"I can't believe it. You just described my brother!" wrote "Rachel."
"I raised a boy like your 'Michael.' I get it. I so get it," wrote "Lynne."
But there were critics as well, including an equally passionate, equally viral blog by writer Sarah Kendzior, who accused Long of invading "Michael's" privacy with "vindictive and cruel posts about her children in which she fantasizes about beating them, locking them up and giving them away." In many of the posts, Kendzior notes, Long's "allegedly insane and violent son is portrayed as a normal boy who incites her wrath by being messy, buying too many Apple products and supporting Obama."
Kendzior did not respond to an email requesting comment, and by midafternoon it appeared the two bloggers had reached a truce. They posted a joint statement on both of their blogs: "Whatever disagreements we have had, we both believe that the stigma attached to mental illness needs to end. We need to provide affordable, quality mental health care for families. We need to provide support for families who have a relative who is struggling."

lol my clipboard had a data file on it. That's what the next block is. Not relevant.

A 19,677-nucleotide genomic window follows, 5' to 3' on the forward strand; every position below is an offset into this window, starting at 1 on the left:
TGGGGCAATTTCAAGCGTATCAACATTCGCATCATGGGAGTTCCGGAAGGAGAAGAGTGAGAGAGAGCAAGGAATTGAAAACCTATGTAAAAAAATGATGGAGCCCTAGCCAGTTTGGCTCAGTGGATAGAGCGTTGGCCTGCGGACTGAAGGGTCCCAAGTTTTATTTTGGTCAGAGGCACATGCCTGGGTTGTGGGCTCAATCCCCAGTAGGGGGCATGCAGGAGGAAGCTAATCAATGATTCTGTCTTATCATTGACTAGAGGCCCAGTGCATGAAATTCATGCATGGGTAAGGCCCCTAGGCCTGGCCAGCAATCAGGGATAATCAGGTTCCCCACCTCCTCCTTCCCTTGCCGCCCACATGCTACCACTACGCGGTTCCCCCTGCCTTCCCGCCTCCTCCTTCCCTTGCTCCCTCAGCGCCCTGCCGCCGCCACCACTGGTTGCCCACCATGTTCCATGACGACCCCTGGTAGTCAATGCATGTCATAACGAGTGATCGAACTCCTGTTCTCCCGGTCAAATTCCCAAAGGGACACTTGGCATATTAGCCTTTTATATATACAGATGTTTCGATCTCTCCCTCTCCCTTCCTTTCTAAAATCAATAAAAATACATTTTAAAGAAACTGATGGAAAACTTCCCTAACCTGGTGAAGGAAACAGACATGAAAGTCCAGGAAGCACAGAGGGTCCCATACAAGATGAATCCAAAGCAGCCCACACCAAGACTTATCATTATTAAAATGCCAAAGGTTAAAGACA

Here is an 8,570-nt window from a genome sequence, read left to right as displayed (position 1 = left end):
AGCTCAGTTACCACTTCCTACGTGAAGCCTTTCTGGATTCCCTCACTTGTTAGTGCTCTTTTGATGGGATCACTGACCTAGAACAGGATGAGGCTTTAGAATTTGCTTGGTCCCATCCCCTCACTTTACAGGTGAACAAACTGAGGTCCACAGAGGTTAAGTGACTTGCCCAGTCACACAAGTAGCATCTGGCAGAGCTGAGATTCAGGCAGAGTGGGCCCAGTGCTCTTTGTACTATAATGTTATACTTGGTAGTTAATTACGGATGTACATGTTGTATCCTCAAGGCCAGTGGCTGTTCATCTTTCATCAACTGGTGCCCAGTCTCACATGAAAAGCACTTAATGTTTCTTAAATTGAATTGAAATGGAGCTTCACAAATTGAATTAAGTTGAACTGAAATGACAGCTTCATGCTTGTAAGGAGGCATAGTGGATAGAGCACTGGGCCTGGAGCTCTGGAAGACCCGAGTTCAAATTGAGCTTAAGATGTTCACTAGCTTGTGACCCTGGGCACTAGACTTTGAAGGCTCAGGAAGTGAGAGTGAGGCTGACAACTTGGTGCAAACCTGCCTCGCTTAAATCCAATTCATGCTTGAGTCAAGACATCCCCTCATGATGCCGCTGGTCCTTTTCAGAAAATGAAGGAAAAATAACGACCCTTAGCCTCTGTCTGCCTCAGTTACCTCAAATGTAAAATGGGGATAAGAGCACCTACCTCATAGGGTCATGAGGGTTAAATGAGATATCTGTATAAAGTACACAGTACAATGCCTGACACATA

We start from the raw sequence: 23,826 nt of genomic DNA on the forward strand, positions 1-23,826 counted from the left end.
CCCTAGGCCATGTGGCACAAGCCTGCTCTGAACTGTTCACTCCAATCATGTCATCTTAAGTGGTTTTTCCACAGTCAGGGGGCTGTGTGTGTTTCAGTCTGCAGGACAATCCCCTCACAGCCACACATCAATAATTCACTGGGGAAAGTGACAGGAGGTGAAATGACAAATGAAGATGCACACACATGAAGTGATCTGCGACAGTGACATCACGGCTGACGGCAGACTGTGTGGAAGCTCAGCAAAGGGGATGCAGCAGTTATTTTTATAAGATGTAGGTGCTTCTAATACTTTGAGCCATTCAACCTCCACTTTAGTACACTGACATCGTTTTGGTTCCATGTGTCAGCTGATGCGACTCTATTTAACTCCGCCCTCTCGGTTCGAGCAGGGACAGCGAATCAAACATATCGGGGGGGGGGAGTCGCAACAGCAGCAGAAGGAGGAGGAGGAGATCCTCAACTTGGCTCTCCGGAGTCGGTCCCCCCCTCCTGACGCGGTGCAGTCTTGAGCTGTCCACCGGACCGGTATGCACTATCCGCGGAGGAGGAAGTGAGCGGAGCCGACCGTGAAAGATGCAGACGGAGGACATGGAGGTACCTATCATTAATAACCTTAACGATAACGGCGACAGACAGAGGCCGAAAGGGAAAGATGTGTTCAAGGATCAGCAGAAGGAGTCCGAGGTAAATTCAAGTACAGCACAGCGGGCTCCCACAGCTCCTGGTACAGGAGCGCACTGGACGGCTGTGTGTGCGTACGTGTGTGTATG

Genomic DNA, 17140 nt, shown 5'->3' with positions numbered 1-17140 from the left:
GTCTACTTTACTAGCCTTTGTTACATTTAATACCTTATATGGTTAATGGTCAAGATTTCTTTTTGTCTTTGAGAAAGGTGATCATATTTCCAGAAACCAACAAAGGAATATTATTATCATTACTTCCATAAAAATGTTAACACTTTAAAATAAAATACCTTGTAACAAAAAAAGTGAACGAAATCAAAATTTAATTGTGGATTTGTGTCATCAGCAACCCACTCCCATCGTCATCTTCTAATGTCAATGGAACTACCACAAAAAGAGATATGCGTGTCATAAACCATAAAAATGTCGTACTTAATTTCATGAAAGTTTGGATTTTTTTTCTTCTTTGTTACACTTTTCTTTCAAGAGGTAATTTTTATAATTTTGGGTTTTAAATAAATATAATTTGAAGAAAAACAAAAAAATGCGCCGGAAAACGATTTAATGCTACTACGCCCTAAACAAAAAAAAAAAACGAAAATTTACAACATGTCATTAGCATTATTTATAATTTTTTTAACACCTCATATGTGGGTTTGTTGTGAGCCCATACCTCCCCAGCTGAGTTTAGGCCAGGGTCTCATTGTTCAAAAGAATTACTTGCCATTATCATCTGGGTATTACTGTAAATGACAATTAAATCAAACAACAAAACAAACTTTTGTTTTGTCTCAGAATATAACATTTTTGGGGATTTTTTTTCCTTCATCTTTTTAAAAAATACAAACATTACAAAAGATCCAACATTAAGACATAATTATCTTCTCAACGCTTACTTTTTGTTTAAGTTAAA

Both agreed that privacy is paramount for family members, especially children.
"Neither of us anticipated the viral response to our posts," the statement continued. "We are not interested in being part of a 'mommy war.' We are interested in opening a serious conversation on what can be done for families in need."
Long, who says she's "kind of an introvert," hasn't owned a television set since the Sept. 11, 2001, terrorist attacks. She didn't go looking for fame, but one viral blog post later, fame found her.
She began making the rounds at the television networks before dawn on Monday, appearing on NBC's "Today" show, then chatting with Diane Sawyer over at ABC and again with CNN's Erin Burnett. And then she put it all behind her, pleased that she was able to get the conversation started.